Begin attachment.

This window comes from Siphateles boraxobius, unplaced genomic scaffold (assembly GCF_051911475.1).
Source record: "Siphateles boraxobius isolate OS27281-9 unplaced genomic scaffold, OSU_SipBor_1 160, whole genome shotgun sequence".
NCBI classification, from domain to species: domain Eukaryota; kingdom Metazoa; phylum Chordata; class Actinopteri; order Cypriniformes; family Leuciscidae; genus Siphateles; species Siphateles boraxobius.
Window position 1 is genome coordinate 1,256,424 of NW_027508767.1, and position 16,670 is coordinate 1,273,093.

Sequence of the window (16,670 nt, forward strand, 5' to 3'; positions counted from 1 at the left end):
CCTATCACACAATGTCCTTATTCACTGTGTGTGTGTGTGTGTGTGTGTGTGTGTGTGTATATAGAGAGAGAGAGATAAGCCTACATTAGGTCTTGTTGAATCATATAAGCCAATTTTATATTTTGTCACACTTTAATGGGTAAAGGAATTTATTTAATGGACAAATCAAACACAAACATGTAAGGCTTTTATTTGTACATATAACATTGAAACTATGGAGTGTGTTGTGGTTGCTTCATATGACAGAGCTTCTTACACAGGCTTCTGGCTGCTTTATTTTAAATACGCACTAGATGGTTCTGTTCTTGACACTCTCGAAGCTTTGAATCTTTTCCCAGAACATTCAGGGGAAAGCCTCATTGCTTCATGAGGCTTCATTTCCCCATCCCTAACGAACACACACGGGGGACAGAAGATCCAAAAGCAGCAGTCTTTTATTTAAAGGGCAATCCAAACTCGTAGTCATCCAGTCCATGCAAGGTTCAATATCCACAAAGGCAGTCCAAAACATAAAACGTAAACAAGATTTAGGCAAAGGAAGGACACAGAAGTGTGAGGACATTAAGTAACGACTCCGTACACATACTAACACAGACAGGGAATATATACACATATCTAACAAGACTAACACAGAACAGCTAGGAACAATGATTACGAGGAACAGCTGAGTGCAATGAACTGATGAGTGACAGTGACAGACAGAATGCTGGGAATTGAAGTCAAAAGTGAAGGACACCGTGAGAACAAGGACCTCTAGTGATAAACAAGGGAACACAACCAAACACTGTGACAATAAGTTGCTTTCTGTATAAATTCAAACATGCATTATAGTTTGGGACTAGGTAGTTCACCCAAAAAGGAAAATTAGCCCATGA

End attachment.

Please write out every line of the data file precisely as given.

This window comes from Siphateles boraxobius, unplaced genomic scaffold (assembly GCF_051911475.1).
Source record: "Siphateles boraxobius isolate OS27281-9 unplaced genomic scaffold, OSU_SipBor_1 160, whole genome shotgun sequence".
NCBI classification, from domain to species: domain Eukaryota; kingdom Metazoa; phylum Chordata; class Actinopteri; order Cypriniformes; family Leuciscidae; genus Siphateles; species Siphateles boraxobius.
Window position 1 is genome coordinate 1,256,424 of NW_027508767.1, and position 16,670 is coordinate 1,273,093.

Sequence of the window (16,670 nt, forward strand, 5' to 3'; positions counted from 1 at the left end):
CCTATCACACAATGTCCTTATTCACTGTGTGTGTGTGTGTGTGTGTGTGTGTGTGTGTATATAGAGAGAGAGAGATAAGCCTACATTAGGTCTTGTTGAATCATATAAGCCAATTTTATATTTTGTCACACTTTAATGGGTAAAGGAATTTATTTAATGGACAAATCAAACACAAACATGTAAGGCTTTTATTTGTACATATAACATTGAAACTATGGAGTGTGTTGTGGTTGCTTCATATGACAGAGCTTCTTACACAGGCTTCTGGCTGCTTTATTTTAAATACGCACTAGATGGTTCTGTTCTTGACACTCTCGAAGCTTTGAATCTTTTCCCAGAACATTCAGGGGAAAGCCTCATTGCTTCATGAGGCTTCATTTCCCCATCCCTAACGAACACACACGGGGGACAGAAGATCCAAAAGCAGCAGTCTTTTATTTAAAGGGCAATCCAAACTCGTAGTCATCCAGTCCATGCAAGGTTCAATATCCACAAAGGCAGTCCAAAACATAAAACGTAAACAAGATTTAGGCAAAGGAAGGACACAGAAGTGTGAGGACATTAAGTAACGACTCCGTACACATACTAACACAGACAGGGAATATATACACATATCTAACAAGACTAACACAGAACAGCTAGGAACAATGATTACGAGGAACAGCTGAGTGCAATGAACTGATGAGTGACAGTGACAGACAGAATGCTGGGAATTGAAGTCAAAAGTGAAGGACACCGTGAGAACAAGGACCTCTAGTGATAAACAAGGGAACACAACCAAACACTGTGACAATAAGTTGCTTTCTGTATAAATTCAAACATGCATTATAGTTTGGGACTAGGTAGTTCACCCAAAAAGGAAAATTAGCCCATGA